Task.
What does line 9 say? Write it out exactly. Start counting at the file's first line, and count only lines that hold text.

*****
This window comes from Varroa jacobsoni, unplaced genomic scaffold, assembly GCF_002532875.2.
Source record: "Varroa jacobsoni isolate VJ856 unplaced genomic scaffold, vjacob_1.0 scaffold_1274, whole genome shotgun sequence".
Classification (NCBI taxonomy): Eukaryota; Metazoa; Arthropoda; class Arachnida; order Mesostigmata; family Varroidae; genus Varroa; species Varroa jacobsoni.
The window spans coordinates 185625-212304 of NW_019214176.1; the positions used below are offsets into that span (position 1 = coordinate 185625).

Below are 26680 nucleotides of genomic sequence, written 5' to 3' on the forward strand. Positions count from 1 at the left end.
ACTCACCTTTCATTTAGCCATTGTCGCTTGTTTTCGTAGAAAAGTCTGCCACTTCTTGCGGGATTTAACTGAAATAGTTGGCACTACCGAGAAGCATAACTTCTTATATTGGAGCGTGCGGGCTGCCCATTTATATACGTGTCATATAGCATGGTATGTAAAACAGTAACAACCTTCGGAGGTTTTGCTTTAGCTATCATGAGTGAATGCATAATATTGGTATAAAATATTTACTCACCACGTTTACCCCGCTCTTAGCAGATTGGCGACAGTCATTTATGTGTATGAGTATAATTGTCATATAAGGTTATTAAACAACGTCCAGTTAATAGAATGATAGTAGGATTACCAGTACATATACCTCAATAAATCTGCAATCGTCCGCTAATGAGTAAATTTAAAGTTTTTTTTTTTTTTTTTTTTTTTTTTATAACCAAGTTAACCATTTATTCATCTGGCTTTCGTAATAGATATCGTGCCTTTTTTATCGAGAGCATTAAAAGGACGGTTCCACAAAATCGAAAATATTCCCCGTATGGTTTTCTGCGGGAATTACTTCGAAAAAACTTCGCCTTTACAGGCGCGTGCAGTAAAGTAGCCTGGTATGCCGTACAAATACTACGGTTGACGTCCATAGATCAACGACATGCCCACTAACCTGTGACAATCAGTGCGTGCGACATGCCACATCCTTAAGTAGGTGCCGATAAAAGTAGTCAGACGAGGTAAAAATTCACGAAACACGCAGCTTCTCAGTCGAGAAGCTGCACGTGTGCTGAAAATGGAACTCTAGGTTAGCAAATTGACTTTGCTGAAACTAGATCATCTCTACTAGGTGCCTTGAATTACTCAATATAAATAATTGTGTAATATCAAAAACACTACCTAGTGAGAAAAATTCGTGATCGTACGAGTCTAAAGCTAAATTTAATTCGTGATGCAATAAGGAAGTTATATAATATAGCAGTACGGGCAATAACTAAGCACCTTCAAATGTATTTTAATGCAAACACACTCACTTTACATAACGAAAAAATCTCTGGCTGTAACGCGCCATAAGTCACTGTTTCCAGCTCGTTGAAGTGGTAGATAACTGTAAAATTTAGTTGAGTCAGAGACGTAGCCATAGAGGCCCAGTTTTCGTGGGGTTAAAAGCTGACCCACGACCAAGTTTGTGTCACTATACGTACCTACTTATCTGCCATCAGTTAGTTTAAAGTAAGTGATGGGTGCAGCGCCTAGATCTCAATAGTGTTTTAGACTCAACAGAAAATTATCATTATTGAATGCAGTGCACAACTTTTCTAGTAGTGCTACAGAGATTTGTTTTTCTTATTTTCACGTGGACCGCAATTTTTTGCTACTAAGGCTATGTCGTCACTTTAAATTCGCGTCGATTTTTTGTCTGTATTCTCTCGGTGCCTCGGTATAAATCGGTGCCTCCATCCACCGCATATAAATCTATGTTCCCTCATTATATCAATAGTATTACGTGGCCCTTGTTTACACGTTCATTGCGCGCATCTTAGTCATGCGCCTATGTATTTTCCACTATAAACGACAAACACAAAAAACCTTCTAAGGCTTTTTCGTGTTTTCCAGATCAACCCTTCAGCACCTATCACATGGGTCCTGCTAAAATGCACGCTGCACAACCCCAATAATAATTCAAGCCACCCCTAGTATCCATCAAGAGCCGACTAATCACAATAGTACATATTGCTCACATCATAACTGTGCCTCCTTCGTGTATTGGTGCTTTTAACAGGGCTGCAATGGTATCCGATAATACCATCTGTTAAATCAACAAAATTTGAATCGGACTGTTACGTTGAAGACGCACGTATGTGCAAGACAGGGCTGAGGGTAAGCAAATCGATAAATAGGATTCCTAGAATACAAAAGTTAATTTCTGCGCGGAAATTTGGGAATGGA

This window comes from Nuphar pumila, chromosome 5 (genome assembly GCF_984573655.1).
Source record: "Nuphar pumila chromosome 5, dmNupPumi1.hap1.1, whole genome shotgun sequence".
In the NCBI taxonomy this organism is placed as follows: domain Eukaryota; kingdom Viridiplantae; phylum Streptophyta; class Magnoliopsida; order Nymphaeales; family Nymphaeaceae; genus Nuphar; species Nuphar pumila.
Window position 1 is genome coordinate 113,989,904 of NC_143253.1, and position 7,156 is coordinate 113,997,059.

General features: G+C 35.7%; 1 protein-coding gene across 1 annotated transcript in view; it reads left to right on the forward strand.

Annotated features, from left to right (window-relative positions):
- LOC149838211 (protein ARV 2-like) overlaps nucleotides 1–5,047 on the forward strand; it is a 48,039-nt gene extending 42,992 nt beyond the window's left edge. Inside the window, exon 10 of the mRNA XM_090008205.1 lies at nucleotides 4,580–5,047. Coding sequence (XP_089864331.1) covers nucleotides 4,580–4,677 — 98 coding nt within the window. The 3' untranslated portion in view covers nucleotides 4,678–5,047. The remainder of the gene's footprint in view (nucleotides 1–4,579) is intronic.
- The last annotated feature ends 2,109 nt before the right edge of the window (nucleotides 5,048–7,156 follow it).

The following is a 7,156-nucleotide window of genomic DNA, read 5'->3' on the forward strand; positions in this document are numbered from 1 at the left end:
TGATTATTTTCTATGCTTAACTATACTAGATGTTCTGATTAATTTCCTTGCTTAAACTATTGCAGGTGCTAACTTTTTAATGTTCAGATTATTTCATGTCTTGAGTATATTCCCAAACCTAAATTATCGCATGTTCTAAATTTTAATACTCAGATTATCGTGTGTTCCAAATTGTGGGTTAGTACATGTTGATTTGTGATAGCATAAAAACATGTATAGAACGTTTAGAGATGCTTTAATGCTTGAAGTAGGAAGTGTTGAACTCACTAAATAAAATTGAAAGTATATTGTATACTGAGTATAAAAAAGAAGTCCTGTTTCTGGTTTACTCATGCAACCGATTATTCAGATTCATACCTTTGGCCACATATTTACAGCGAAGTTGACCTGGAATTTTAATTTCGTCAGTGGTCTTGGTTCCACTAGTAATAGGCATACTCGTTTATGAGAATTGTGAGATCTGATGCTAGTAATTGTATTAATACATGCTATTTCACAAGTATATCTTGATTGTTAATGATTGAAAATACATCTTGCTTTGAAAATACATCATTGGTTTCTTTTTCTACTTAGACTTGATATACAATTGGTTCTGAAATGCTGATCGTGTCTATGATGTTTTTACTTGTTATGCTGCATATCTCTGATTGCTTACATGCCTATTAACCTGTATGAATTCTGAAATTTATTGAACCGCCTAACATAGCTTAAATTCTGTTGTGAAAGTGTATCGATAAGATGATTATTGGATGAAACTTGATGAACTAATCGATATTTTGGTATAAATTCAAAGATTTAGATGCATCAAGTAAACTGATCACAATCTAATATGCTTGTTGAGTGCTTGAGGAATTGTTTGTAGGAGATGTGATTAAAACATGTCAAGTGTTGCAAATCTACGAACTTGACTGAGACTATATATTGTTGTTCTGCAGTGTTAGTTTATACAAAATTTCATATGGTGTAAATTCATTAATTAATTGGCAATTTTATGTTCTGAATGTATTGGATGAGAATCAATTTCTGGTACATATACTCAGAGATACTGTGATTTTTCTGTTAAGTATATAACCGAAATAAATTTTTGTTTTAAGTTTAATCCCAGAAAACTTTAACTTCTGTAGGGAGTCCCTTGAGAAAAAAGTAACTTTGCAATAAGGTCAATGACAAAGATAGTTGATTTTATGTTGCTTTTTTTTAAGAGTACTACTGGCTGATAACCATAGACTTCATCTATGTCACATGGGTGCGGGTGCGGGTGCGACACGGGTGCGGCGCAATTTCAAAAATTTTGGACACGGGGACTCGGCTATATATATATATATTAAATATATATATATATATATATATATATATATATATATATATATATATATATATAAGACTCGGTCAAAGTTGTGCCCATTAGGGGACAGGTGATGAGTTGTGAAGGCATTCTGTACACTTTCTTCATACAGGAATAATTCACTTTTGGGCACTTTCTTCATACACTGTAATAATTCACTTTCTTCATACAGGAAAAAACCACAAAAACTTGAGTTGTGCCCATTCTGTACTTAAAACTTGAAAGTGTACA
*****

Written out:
In the NCBI taxonomy this organism is placed as follows: domain Eukaryota; kingdom Viridiplantae; phylum Streptophyta; class Magnoliopsida; order Nymphaeales; family Nymphaeaceae; genus Nuphar; species Nuphar pumila.